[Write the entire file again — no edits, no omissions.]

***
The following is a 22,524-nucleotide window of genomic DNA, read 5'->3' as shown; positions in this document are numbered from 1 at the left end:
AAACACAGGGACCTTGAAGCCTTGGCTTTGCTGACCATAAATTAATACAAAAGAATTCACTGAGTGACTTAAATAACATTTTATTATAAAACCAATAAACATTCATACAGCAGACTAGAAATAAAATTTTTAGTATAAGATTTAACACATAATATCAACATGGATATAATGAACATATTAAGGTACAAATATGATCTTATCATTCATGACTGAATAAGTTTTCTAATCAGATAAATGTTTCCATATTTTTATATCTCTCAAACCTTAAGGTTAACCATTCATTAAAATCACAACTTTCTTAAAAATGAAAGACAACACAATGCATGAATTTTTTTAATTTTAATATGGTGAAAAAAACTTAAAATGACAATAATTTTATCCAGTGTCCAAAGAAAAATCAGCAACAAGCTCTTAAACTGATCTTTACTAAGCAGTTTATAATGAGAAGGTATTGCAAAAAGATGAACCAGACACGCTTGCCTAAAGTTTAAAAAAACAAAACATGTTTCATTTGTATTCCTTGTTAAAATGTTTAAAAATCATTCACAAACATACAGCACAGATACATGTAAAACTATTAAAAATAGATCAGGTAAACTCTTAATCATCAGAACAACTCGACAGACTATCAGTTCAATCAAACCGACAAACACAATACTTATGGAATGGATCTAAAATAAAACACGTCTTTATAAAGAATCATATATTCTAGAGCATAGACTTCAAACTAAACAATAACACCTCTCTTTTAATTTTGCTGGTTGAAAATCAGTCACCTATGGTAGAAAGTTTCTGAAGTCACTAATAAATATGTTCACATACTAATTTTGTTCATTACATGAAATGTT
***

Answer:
The following is a 22,524-nucleotide window of genomic DNA, read 5'->3' as shown; positions in this document are numbered from 1 at the left end:
AAACACAGGGACCTTGAAGCCTTGGCTTTGCTGACCATAAATTAATACAAAAGAATTCACTGAGTGACTTAAATAACATTTTATTATAAAACCAATAAACATTCATACAGCAGACTAGAAATAAAATTTTTAGTATAAGATTTAACACATAATATCAACATGGATATAATGAACATATTAAGGTACAAATATGATCTTATCATTCATGACTGAATAAGTTTTCTAATCAGATAAATGTTTCCATATTTTTATATCTCTCAAACCTTAAGGTTAACCATTCATTAAAATCACAACTTTCTTAAAAATGAAAGACAACACAATGCATGAATTTTTTTAATTTTAATATGGTGAAAAAAACTTAAAATGACAATAATTTTATCCAGTGTCCAAAGAAAAATCAGCAACAAGCTCTTAAACTGATCTTTACTAAGCAGTTTATAATGAGAAGGTATTGCAAAAAGATGAACCAGACACGCTTGCCTAAAGTTTAAAAAAACAAAACATGTTTCATTTGTATTCCTTGTTAAAATGTTTAAAAATCATTCACAAACATACAGCACAGATACATGTAAAACTATTAAAAATAGATCAGGTAAACTCTTAATCATCAGAACAACTCGACAGACTATCAGTTCAATCAAACCGACAAACACAATACTTATGGAATGGATCTAAAATAAAACACGTCTTTATAAAGAATCATATATTCTAGAGCATAGACTTCAAACTAAACAATAACACCTCTCTTTTAATTTTGCTGGTTGAAAATCAGTCACCTATGGTAGAAAGTTTCTGAAGTCACTAATAAATATGTTCACATACTAATTTTGTTCATTACATGAAATGTT